About 10 minutes before the ceremony was about to start, I received a call at the church from one of my assistants. The generator for the band was blown. I called my back up plan electrician to reroute the power off the house and went to gather the groomsmen and groom. The Groom asked me “How’s everything going?” and I casually said, “Ahh, a generator is blown so we have to reroute the power from the house, but everything will be fine. I have an electrician meeting me there after the ceremony.” I wish the photographer had been there at that moment to catch all their faces. The groom then asked me “So we basically don’t have any power for the reception?” I responded, “Yep, but it’s going to be fine. I have a backup plan.”
It was fine. We rerouted the power for the entire event off the client’s and neighbor’s house (who was attending the event) and the party went on until the early morning under the beautiful café string lights and a grapevine chandelier. The client claimed it was the “Event of the Century”. Just a little stressful though!
What are 2 trends in the event planning industry that you’re excited about?
We have always taken a 360-degree approach to planning events and are now seeing more companies recognize that well-planned events aren’t just about pretty décor and photography. Multiple elements make up a successful event and they have to be balanced with the client’s priorities. More and more event planners are being particular about the specific music being played, the food presentation/quality, and having excellent logistics/management of the events. This is the test of a great event planner and I’m hoping this trend will continue in the future.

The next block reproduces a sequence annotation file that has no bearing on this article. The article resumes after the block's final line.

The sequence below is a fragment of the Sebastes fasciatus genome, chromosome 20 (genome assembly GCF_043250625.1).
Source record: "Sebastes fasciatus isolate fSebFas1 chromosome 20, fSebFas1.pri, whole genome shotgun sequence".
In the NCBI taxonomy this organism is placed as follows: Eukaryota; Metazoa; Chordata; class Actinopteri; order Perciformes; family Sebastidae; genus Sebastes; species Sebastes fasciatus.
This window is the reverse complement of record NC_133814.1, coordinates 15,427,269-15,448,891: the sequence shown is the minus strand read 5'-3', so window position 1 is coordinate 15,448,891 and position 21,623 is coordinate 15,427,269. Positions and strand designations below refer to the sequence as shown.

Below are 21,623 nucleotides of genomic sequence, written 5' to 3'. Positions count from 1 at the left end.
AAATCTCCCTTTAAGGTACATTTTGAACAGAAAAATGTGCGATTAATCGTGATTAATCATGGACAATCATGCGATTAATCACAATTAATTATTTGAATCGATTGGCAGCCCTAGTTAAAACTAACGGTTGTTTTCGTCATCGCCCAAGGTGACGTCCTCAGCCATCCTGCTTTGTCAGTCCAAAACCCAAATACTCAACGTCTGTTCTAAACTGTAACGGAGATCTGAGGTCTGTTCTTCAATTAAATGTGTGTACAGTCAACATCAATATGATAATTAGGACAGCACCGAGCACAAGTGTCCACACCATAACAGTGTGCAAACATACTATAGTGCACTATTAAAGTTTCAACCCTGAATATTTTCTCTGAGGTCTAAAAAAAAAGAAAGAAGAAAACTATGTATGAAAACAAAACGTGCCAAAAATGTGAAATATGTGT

For something fun, I’m loving the trend away from the volume of flowers and towards really well thought out design elements. Designing the look and feel of an event is more than just pretty flowers. We have so many resources available to the event design industry and thoroughly designing an entire room is the goal. We are using furniture, lighting, and custom installation pieces to provide a really unique feeling to the event. I’m excited to see textures of palm leaves, grasses, and painted foliage. I also love designing with a cultural element and with color!